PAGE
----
“We are joined at the hip”

Patrick Kibuku, Head of Programme at DCA Kenya, offers insights from nearly two decades in DCA - and what drives him professionally.

Patrick Kibuku joined DCA in 2005 and has been the Program Coordinator (renamed ‘Head of Programme’ in 2015) at DanChurchAid Kenya since 2009. Here, he shares an inside look at the evolution of DCA’s work in Kenya and his own journey as a humanitarian worker: as he puts it, “we are somehow joined at the hip.”

He also delves into his perspective on a purpose-driven career, leadership, dedication to the long game, and sustaining focus year after year.

Fair warning — this makes for a long read, but it offers a unique opportunity to pick the brain of a humanitarian/development specialist with extensive NGO programming experience at the field practitioner & senior management levels.

With hopes that everyone will find plenty of wisdom in this accounting of milestones on a journey with plenty of roads still ahead, let’s dive in.

South Sudan – the beginning

“South Sudan was the initial shaping of my NGO work. That was six years before I joined DCA. It was during the war, and I found myself in the remotest parts of South Sudan. Having grown up in a stable country and around the Nairobi area where living conditions are high, going into a warzone was quite daring and a very steep learning curve for me. Fortunately, I had gone through the then compulsory pre-university paramilitary training program at the National Youth Service before joining university, which hardened me socially and emotionally.

I worked in Kenya for eight years as an agriculture teacher, then as a high school principal before going to South Sudan to work on a four-year development project focused on the sustainability of high school education in emergencies. I implemented the sustainability part of the project through managing production in a farm as an agriculturalist. The project shaped my master’s degree.”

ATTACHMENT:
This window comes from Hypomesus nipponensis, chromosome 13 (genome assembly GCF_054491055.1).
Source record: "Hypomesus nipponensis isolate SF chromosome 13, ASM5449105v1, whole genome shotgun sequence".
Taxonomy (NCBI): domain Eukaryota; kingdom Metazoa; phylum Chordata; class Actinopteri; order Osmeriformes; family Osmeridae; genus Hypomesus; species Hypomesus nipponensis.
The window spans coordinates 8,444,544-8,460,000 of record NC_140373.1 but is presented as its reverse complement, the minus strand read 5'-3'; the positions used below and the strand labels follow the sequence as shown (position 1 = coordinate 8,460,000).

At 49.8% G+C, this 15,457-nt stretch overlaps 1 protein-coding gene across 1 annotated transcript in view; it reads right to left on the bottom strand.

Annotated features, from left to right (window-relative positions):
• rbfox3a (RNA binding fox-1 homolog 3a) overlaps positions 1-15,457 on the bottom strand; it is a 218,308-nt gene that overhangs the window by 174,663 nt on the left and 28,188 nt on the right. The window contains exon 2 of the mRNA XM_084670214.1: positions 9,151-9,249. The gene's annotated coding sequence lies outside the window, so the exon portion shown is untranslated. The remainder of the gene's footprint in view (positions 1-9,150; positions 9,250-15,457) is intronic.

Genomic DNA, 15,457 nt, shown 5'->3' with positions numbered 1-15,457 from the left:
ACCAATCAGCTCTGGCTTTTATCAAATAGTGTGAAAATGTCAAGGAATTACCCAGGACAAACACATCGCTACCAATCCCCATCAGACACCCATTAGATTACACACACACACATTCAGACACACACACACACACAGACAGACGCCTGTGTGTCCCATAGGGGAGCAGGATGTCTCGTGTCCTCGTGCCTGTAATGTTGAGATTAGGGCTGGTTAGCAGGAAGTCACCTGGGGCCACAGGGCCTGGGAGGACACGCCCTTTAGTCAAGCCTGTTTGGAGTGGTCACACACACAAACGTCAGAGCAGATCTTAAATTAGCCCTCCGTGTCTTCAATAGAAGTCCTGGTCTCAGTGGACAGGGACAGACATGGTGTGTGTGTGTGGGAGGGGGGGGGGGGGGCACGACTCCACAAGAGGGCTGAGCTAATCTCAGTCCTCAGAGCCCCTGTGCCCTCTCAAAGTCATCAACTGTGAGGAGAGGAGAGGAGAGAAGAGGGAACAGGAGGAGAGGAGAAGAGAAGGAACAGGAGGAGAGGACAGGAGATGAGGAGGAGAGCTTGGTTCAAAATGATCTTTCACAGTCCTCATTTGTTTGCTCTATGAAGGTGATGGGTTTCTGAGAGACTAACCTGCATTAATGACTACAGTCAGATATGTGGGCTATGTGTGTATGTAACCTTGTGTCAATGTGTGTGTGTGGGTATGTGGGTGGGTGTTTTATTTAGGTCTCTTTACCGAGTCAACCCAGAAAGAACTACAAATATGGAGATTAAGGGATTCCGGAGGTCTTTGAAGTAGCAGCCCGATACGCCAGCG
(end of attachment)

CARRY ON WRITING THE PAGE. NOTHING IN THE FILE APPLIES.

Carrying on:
Joining DCA’s South Sudan and Kenya office

“After the project ended, I joined DCA as a project officer in 2005. It was quite a unique funding by Danida called ‘Region of Origin’, implemented in Kakuma in Kenya and South Sudan. We were trying to identify and test solutions to displacement at the grassroots before they escalate to the global level, leading to forced migration. We were based in Nairobi with frequent travel to South Sudan. After the 2005 Comprehensive Peace Agreement, an office was opened in Juba. The bulk of the workforce was in Juba, but we maintained a presence in Nairobi.

The office catered for South Sudan, Kenya, and Djibouti but then we wound up the projects in Djibouti. We worked in both countries and implemented together until independence came.

Having started work in South Sudan during the war, gone for years and now there was peace, I did not find any more motivation to continue. I felt independence was what I was looking for. I negotiated with DCA so that I could be handling Kenya projects and grow Kenya into a bigger programme. My wish was granted and one of the caveats to that approval was that I must grow Kenya.”